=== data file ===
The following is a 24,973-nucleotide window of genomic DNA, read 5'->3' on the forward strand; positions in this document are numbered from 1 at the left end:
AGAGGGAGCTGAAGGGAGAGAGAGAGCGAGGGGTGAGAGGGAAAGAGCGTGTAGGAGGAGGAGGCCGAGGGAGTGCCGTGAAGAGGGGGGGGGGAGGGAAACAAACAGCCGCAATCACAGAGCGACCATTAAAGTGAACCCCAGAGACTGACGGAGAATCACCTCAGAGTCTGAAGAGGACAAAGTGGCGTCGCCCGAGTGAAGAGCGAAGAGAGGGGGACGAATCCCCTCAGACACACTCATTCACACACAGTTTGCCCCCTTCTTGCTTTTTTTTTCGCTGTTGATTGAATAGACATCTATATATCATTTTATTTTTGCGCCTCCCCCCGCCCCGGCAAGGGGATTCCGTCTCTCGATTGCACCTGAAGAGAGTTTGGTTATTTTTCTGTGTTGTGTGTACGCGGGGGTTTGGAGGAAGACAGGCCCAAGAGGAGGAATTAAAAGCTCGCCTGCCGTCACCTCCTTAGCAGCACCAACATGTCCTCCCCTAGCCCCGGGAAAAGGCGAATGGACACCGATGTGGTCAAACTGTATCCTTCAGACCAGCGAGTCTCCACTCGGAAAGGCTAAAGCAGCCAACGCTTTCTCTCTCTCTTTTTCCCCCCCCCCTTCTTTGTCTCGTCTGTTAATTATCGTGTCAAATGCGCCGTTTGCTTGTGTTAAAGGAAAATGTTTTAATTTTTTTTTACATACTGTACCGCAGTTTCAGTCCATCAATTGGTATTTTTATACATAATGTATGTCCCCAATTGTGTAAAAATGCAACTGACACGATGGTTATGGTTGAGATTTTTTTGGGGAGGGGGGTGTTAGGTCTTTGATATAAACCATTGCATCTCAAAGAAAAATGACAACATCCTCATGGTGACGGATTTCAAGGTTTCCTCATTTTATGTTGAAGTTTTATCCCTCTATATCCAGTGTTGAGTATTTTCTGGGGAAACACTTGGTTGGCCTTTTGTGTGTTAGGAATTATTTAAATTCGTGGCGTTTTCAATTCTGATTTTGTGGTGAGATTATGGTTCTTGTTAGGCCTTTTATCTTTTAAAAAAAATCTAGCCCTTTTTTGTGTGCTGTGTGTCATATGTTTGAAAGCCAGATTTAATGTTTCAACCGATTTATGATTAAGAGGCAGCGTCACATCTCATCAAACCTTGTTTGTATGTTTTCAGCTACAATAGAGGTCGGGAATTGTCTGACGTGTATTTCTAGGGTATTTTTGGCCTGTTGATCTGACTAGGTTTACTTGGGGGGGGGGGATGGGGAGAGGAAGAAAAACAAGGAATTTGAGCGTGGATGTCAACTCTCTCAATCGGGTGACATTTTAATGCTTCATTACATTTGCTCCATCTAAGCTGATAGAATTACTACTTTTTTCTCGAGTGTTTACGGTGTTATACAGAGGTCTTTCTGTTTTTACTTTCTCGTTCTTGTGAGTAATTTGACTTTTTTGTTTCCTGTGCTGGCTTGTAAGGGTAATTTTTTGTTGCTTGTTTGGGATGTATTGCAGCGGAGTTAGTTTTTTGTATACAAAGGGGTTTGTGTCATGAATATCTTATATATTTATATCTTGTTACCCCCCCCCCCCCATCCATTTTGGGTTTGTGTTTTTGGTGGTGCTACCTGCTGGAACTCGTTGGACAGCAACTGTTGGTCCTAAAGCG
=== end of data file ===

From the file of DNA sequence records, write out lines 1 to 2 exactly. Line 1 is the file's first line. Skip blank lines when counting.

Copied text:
The following is a 24,973-nucleotide window of genomic DNA, read 5'->3' on the forward strand; positions in this document are numbered from 1 at the left end:
AGAGGGAGCTGAAGGGAGAGAGAGAGCGAGGGGTGAGAGGGAAAGAGCGTGTAGGAGGAGGAGGCCGAGGGAGTGCCGTGAAGAGGGGGGGGGGAGGGAAACAAACAGCCGCAATCACAGAGCGACCATTAAAGTGAACCCCAGAGACTGACGGAGAATCACCTCAGAGTCTGAAGAGGACAAAGTGGCGTCGCCCGAGTGAAGAGCGAAGAGAGGGGGACGAATCCCCTCAGACACACTCATTCACACACAGTTTGCCCCCTTCTTGCTTTTTTTTTCGCTGTTGATTGAATAGACATCTATATATCATTTTATTTTTGCGCCTCCCCCCGCCCCGGCAAGGGGATTCCGTCTCTCGATTGCACCTGAAGAGAGTTTGGTTATTTTTCTGTGTTGTGTGTACGCGGGGGTTTGGAGGAAGACAGGCCCAAGAGGAGGAATTAAAAGCTCGCCTGCCGTCACCTCCTTAGCAGCACCAACATGTCCTCCCCTAGCCCCGGGAAAAGGCGAATGGACACCGATGTGGTCAAACTGTATCCTTCAGACCAGCGAGTCTCCACTCGGAAAGGCTAAAGCAGCCAACGCTTTCTCTCTCTCTTTTTCCCCCCCCCCTTCTTTGTCTCGTCTGTTAATTATCGTGTCAAATGCGCCGTTTGCTTGTGTTAAAGGAAAATGTTTTAATTTTTTTTTACATACTGTACCGCAGTTTCAGTCCATCAATTGGTATTTTTATACATAATGTATGTCCCCAATTGTGTAAAAATGCAACTGACACGATGGTTATGGTTGAGATTTTTTTGGGGAGGGGGGTGTTAGGTCTTTGATATAAACCATTGCATCTCAAAGAAAAATGACAACATCCTCATGGTGACGGATTTCAAGGTTTCCTCATTTTATGTTGAAGTTTTATCCCTCTATATCCAGTGTTGAGTATTTTCTGGGGAAACACTTGGTTGGCCTTTTGTGTGTTAGGAATTATTTAAATTCGTGGCGTTTTCAATTCTGATTTTGTGGTGAGATTATGGTTCTTGTTAGGCCTTTTATCTTTTAAAAAAAATCTAGCCCTTTTTTGTGTGCTGTGTGTCATATGTTTGAAAGCCAGATTTAATGTTTCAACCGATTTATGATTAAGAGGCAGCGTCACATCTCATCAAACCTTGTTTGTATGTTTTCAGCTACAATAGAGGTCGGGAATTGTCTGACGTGTATTTCTAGGGTATTTTTGGCCTGTTGATCTGACTAGGTTTACTTGGGGGGGGGGGATGGGGAGAGGAAGAAAAACAAGGAATTTGAGCGTGGATGTCAACTCTCTCAATCGGGTGACATTTTAATGCTTCATTACATTTGCTCCATCTAAGCTGATAGAATTACTACTTTTTTCTCGAGTGTTTACGGTGTTATACAGAGGTCTTTCTGTTTTTACTTTCTCGTTCTTGTGAGTAATTTGACTTTTTTGTTTCCTGTGCTGGCTTGTAAGGGTAATTTTTTGTTGCTTGTTTGGGATGTATTGCAGCGGAGTTAGTTTTTTGTATACAAAGGGGTTTGTGTCATGAATATCTTATATATTTATATCTTGTTACCCCCCCCCCCCCATCCATTTTGGGTTTGTGTTTTTGGTGGTGCTACCTGCTGGAACTCGTTGGACAGCAACTGTTGGTCCTAAAGCG